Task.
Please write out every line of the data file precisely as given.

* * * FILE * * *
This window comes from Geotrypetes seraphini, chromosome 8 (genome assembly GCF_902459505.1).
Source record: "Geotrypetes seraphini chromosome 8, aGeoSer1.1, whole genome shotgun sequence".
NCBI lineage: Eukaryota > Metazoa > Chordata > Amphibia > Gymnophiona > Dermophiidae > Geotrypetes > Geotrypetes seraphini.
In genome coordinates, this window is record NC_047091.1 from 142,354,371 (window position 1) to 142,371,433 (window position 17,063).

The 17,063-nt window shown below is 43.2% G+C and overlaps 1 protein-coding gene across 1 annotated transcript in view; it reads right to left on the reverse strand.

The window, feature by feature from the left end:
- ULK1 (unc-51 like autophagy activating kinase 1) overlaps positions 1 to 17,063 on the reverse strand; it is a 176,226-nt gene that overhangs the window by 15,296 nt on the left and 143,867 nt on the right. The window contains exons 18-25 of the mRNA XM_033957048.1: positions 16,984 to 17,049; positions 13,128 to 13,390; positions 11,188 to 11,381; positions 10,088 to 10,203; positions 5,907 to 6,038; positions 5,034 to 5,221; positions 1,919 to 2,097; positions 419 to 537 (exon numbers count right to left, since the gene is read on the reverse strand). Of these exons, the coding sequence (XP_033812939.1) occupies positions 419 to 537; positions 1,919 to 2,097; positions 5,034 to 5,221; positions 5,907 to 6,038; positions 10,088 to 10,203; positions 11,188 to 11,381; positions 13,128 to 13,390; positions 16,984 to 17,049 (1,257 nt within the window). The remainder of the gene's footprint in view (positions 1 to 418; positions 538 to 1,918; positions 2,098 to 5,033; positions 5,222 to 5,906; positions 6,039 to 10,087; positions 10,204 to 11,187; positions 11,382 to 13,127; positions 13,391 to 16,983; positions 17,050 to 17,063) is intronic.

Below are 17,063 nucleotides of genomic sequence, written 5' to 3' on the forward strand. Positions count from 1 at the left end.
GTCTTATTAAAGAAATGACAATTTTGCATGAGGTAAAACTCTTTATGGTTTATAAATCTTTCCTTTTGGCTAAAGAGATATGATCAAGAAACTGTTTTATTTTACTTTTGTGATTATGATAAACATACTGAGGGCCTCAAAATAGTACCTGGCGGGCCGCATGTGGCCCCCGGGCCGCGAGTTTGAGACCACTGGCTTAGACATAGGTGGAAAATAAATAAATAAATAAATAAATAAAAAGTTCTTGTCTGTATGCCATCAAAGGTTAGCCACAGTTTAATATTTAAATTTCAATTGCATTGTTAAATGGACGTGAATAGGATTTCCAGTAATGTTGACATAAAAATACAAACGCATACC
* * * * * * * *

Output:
This window comes from Geotrypetes seraphini, chromosome 8 (genome assembly GCF_902459505.1).
Source record: "Geotrypetes seraphini chromosome 8, aGeoSer1.1, whole genome shotgun sequence".
NCBI lineage: Eukaryota > Metazoa > Chordata > Amphibia > Gymnophiona > Dermophiidae > Geotrypetes > Geotrypetes seraphini.
In genome coordinates, this window is record NC_047091.1 from 142,354,371 (window position 1) to 142,371,433 (window position 17,063).

The 17,063-nt window shown below is 43.2% G+C and overlaps 1 protein-coding gene across 1 annotated transcript in view; it reads right to left on the reverse strand.

The window, feature by feature from the left end:
- ULK1 (unc-51 like autophagy activating kinase 1) overlaps positions 1 to 17,063 on the reverse strand; it is a 176,226-nt gene that overhangs the window by 15,296 nt on the left and 143,867 nt on the right. The window contains exons 18-25 of the mRNA XM_033957048.1: positions 16,984 to 17,049; positions 13,128 to 13,390; positions 11,188 to 11,381; positions 10,088 to 10,203; positions 5,907 to 6,038; positions 5,034 to 5,221; positions 1,919 to 2,097; positions 419 to 537 (exon numbers count right to left, since the gene is read on the reverse strand). Of these exons, the coding sequence (XP_033812939.1) occupies positions 419 to 537; positions 1,919 to 2,097; positions 5,034 to 5,221; positions 5,907 to 6,038; positions 10,088 to 10,203; positions 11,188 to 11,381; positions 13,128 to 13,390; positions 16,984 to 17,049 (1,257 nt within the window). The remainder of the gene's footprint in view (positions 1 to 418; positions 538 to 1,918; positions 2,098 to 5,033; positions 5,222 to 5,906; positions 6,039 to 10,087; positions 10,204 to 11,187; positions 11,382 to 13,127; positions 13,391 to 16,983; positions 17,050 to 17,063) is intronic.

Below are 17,063 nucleotides of genomic sequence, written 5' to 3' on the forward strand. Positions count from 1 at the left end.
GTCTTATTAAAGAAATGACAATTTTGCATGAGGTAAAACTCTTTATGGTTTATAAATCTTTCCTTTTGGCTAAAGAGATATGATCAAGAAACTGTTTTATTTTACTTTTGTGATTATGATAAACATACTGAGGGCCTCAAAATAGTACCTGGCGGGCCGCATGTGGCCCCCGGGCCGCGAGTTTGAGACCACTGGCTTAGACATAGGTGGAAAATAAATAAATAAATAAATAAATAAAAAGTTCTTGTCTGTATGCCATCAAAGGTTAGCCACAGTTTAATATTTAAATTTCAATTGCATTGTTAAATGGACGTGAATAGGATTTCCAGTAATGTTGACATAAAAATACAAACGCATACC